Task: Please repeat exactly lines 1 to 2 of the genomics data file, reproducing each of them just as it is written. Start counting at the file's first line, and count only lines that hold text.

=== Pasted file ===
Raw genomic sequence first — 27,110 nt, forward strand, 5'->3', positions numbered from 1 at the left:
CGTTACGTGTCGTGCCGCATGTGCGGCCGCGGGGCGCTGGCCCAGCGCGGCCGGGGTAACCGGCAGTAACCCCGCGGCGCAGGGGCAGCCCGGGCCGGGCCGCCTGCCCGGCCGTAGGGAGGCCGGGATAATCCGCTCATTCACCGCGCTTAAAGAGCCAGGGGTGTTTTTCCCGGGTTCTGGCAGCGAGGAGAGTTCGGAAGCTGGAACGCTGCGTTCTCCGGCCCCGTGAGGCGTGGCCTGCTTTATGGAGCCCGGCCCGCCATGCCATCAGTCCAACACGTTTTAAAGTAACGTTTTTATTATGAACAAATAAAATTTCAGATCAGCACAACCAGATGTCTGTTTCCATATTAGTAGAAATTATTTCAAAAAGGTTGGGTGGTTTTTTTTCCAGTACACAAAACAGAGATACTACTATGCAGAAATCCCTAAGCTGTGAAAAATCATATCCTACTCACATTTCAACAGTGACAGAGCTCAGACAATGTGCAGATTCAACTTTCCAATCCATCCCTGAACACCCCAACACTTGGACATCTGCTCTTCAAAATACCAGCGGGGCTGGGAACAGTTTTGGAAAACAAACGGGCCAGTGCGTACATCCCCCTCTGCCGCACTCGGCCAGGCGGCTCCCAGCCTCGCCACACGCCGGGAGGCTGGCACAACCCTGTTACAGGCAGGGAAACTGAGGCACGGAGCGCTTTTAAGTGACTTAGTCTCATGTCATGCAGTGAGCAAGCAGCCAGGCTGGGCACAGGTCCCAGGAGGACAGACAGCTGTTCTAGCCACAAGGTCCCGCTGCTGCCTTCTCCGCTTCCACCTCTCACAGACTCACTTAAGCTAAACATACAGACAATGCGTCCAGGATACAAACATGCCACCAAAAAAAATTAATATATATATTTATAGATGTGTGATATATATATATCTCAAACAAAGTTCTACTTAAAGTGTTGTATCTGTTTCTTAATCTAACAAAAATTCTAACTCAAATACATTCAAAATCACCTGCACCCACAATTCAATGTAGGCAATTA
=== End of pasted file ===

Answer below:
Raw genomic sequence first — 27,110 nt, forward strand, 5'->3', positions numbered from 1 at the left:
CGTTACGTGTCGTGCCGCATGTGCGGCCGCGGGGCGCTGGCCCAGCGCGGCCGGGGTAACCGGCAGTAACCCCGCGGCGCAGGGGCAGCCCGGGCCGGGCCGCCTGCCCGGCCGTAGGGAGGCCGGGATAATCCGCTCATTCACCGCGCTTAAAGAGCCAGGGGTGTTTTTCCCGGGTTCTGGCAGCGAGGAGAGTTCGGAAGCTGGAACGCTGCGTTCTCCGGCCCCGTGAGGCGTGGCCTGCTTTATGGAGCCCGGCCCGCCATGCCATCAGTCCAACACGTTTTAAAGTAACGTTTTTATTATGAACAAATAAAATTTCAGATCAGCACAACCAGATGTCTGTTTCCATATTAGTAGAAATTATTTCAAAAAGGTTGGGTGGTTTTTTTTCCAGTACACAAAACAGAGATACTACTATGCAGAAATCCCTAAGCTGTGAAAAATCATATCCTACTCACATTTCAACAGTGACAGAGCTCAGACAATGTGCAGATTCAACTTTCCAATCCATCCCTGAACACCCCAACACTTGGACATCTGCTCTTCAAAATACCAGCGGGGCTGGGAACAGTTTTGGAAAACAAACGGGCCAGTGCGTACATCCCCCTCTGCCGCACTCGGCCAGGCGGCTCCCAGCCTCGCCACACGCCGGGAGGCTGGCACAACCCTGTTACAGGCAGGGAAACTGAGGCACGGAGCGCTTTTAAGTGACTTAGTCTCATGTCATGCAGTGAGCAAGCAGCCAGGCTGGGCACAGGTCCCAGGAGGACAGACAGCTGTTCTAGCCACAAGGTCCCGCTGCTGCCTTCTCCGCTTCCACCTCTCACAGACTCACTTAAGCTAAACATACAGACAATGCGTCCAGGATACAAACATGCCACCAAAAAAAATTAATATATATATTTATAGATGTGTGATATATATATATCTCAAACAAAGTTCTACTTAAAGTGTTGTATCTGTTTCTTAATCTAACAAAAATTCTAACTCAAATACATTCAAAATCACCTGCACCCACAATTCAATGTAGGCAATTA